Sue Littleford has written a series of four blog posts exploring how the internet has contributed to the democratisation of the English Language. In part four, she considers the Oxford, or serial, comma.
The arguments I’ve seen online – wow. Just … wow. The infographics! People spend serious time, effort and creativity on arguing why the way they were taught is the only right way. There’s blog post upon blog post explaining clearly why the serial comma is the saviour of the written word, and blog post upon blog post explaining why the serial comma introduces confusion. Most are accompanied by examples that show that commas can’t always rescue a badly thought-out sentence.
I witnessed an interesting account online, not so long ago. The question arose as to what order the two sets of quotation marks and a full stop take at the end of a quotation within a quotation in American English, being edited by a Briton. And two people said almost the identical thing, independently. One was following the argument online, the other, an American professor, had been consulted offline. Both said, of one possible order or another that ‘it hurt to look at it’. And there’s the problem in a nutshell. Those people had been taught one particular Rule, and stayed loyal to that Rule since their formal education ended. Both certainly knew that other varieties of English exist. Both found it hard to look at punctuation in a particular order (no matter that logical arguments could be brought to support either one) because – drumroll, please – it wasn’t what they were used to, not What They Had Been Taught. And as for quotation marks, so for commas, serial or otherwise.
There are times when using a serial comma helps; there are times when it hinders. There are times when omitting a serial comma helps; there are times when it hinders. There is no argument, no matter how logical, that will get past someone who expects a serial comma in a given place to accept with a willing heart that no serial comma is fine. There is no argument, no matter how elegantly adduced, that will stop someone who was taught no to serial commas from choking up a little when they see one used ‘unnecessarily’. Habit and expectation are not easily overthrown.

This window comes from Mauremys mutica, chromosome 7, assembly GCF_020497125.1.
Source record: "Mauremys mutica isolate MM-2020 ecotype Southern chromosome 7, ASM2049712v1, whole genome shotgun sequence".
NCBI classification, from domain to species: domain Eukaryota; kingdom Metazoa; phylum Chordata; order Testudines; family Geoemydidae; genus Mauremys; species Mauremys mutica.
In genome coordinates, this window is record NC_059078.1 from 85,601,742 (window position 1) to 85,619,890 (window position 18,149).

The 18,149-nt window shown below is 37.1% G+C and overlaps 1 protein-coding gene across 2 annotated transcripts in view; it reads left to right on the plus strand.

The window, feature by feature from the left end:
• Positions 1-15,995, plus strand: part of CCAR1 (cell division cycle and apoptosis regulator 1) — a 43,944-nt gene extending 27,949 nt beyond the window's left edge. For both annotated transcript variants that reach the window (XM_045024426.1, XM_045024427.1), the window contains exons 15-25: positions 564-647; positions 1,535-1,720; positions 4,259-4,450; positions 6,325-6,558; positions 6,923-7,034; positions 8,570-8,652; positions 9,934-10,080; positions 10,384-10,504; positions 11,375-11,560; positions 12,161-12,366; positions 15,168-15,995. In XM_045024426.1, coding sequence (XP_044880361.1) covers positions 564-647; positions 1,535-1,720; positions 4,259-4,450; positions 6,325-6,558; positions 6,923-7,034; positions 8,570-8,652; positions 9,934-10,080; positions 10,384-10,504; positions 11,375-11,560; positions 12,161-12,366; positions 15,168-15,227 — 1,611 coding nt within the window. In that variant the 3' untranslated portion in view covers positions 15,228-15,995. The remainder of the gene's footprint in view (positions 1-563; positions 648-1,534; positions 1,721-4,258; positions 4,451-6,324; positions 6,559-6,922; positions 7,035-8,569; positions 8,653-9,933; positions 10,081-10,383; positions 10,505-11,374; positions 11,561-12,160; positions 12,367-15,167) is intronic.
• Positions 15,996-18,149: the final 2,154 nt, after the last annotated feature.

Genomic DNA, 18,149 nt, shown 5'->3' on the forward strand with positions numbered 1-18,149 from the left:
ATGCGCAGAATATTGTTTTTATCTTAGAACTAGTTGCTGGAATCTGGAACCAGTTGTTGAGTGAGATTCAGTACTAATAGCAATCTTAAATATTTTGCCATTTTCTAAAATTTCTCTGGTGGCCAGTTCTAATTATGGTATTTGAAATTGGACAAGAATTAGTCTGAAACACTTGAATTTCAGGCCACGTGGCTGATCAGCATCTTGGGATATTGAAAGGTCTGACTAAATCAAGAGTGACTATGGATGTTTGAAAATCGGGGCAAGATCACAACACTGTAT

While I was writing this post, a comma question popped up on Facebook. The problem was that a sentence seemed to have too many commas and the editor involved wanted to hoick them all out, to fit with his rather set ideas on where commas go, as if the rhythm of the writing, so much the author’s voice, was a mere frippery in the face of What He Had Been Taught. What was key, though, was he, an American, was editing a British author and he wondered if these commas were a fixed feature of BrEng, as he kept encountering them.
The polarisation is a nonsense, of course. The internet blurs the distinctions between what we may think of as BrEng and AmEng, and the use and abuse of commas will find some middle ground. Last year, an American editor reported on one of the social media sites that she was observing a tendency towards the ‘British’ style of quotation marks, as it was more logical than the ‘American’. Exposure to these different styles, and the ability of the readership to see them both in quick succession is now greater than ever. The internet is in play.
I have a dream. One day, the serial comma won’t have a name: there will just be commas that you put in or leave out as needed for clarity. It may be tricky getting there – I was going to make a quip about Big Endians and Little Endians, when I found out that they are now computing terms. The internet – democracy in action.
Sue Littleford was a career civil servant before being forcibly outsourced. That was such fun she changed tack altogether and has now been a freelance copy-editor for seven years, working mostly on postgraduate textbooks plus the occasional horseracing thriller. She is on Facebook and Twitter.
Proofread by Christina Harkness.
The views expressed here do not necessarily reflect those of the CIEP.